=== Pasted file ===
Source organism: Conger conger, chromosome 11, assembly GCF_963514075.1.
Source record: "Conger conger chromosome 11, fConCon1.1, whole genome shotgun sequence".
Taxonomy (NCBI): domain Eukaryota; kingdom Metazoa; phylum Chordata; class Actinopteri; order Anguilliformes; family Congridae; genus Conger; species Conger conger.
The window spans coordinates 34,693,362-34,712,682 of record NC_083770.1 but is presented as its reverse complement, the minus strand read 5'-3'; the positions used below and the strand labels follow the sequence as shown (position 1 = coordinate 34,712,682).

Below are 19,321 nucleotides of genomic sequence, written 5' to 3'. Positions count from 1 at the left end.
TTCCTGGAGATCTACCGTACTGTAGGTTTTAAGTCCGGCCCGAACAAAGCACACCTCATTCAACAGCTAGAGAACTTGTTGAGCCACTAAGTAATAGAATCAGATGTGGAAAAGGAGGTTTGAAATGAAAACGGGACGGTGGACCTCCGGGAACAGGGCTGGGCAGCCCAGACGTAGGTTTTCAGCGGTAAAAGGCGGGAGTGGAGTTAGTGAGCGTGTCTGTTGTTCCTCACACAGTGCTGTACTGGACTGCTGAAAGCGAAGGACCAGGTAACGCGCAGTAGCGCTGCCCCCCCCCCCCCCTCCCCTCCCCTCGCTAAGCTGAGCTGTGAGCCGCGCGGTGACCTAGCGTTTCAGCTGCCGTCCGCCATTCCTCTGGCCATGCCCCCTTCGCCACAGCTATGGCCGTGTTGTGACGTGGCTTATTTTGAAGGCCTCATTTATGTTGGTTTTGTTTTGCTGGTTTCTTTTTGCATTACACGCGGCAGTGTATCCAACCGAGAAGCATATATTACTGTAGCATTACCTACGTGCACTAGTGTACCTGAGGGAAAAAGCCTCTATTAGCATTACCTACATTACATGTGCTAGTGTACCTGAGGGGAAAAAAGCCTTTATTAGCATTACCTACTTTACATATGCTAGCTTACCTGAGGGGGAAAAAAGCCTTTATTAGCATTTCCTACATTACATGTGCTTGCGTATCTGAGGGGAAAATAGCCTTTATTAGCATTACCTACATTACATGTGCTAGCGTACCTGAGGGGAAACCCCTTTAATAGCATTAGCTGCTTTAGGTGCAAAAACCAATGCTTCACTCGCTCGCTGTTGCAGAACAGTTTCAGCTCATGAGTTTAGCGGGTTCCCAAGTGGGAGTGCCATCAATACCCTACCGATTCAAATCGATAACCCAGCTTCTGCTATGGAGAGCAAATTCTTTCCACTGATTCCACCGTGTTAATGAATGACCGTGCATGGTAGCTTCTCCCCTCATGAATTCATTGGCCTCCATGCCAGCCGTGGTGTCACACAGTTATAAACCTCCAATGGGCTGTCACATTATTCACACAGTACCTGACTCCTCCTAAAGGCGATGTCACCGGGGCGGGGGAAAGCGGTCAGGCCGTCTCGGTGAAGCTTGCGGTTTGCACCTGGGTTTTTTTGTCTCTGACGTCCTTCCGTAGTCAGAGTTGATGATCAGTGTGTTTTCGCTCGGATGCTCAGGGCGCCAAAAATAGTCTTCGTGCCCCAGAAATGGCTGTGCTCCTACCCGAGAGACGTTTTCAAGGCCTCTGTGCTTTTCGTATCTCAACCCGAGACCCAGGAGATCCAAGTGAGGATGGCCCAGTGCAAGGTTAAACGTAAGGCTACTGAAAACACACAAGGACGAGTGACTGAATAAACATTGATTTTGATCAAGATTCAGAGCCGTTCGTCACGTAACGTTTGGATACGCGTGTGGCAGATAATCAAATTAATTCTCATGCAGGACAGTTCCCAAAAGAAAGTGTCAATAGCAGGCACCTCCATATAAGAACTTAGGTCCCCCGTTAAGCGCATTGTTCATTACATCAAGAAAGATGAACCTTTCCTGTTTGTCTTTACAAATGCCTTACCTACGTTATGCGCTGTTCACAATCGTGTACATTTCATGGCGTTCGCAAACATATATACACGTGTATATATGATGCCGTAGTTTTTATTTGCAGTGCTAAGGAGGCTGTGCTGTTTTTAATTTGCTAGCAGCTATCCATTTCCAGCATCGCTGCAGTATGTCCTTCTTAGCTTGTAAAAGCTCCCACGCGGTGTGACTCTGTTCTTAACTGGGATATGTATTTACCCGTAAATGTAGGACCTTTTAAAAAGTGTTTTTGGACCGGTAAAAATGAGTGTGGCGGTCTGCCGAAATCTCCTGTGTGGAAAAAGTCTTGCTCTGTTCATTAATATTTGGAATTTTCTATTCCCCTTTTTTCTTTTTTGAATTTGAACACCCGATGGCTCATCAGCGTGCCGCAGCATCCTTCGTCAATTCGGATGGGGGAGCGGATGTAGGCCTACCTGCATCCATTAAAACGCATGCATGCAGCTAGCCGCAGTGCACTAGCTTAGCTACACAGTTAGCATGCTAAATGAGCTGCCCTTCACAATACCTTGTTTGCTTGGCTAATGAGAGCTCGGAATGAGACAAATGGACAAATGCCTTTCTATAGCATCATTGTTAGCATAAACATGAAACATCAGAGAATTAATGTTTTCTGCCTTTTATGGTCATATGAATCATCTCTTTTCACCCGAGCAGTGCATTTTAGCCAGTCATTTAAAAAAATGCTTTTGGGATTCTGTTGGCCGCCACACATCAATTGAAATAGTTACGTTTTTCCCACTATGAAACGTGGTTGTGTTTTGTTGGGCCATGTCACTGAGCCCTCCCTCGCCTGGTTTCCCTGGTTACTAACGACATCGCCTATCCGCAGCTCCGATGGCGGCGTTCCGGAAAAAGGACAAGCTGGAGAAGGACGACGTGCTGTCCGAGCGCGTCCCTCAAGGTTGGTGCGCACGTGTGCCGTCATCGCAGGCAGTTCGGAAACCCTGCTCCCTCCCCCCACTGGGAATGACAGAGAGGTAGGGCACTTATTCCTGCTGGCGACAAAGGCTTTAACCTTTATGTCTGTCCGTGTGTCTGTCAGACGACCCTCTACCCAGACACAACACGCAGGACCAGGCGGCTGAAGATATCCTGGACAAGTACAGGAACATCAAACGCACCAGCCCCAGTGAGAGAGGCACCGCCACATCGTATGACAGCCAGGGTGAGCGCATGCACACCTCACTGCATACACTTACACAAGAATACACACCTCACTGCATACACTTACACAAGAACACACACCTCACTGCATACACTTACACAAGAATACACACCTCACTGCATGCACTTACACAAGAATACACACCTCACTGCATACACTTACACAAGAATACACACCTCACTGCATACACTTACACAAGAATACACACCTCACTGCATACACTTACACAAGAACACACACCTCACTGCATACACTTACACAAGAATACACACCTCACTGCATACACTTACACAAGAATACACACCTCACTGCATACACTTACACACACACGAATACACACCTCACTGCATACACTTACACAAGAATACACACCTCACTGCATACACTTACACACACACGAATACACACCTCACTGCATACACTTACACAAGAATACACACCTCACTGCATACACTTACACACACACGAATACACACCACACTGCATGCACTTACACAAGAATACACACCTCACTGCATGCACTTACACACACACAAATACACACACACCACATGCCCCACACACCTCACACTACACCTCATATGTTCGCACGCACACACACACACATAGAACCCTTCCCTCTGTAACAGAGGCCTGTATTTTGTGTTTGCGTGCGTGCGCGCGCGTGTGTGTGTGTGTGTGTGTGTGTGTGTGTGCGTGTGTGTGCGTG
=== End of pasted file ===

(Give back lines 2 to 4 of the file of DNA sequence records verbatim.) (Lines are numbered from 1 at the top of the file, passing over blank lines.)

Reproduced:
Source record: "Conger conger chromosome 11, fConCon1.1, whole genome shotgun sequence".
Taxonomy (NCBI): domain Eukaryota; kingdom Metazoa; phylum Chordata; class Actinopteri; order Anguilliformes; family Congridae; genus Conger; species Conger conger.
The window spans coordinates 34,693,362-34,712,682 of record NC_083770.1 but is presented as its reverse complement, the minus strand read 5'-3'; the positions used below and the strand labels follow the sequence as shown (position 1 = coordinate 34,712,682).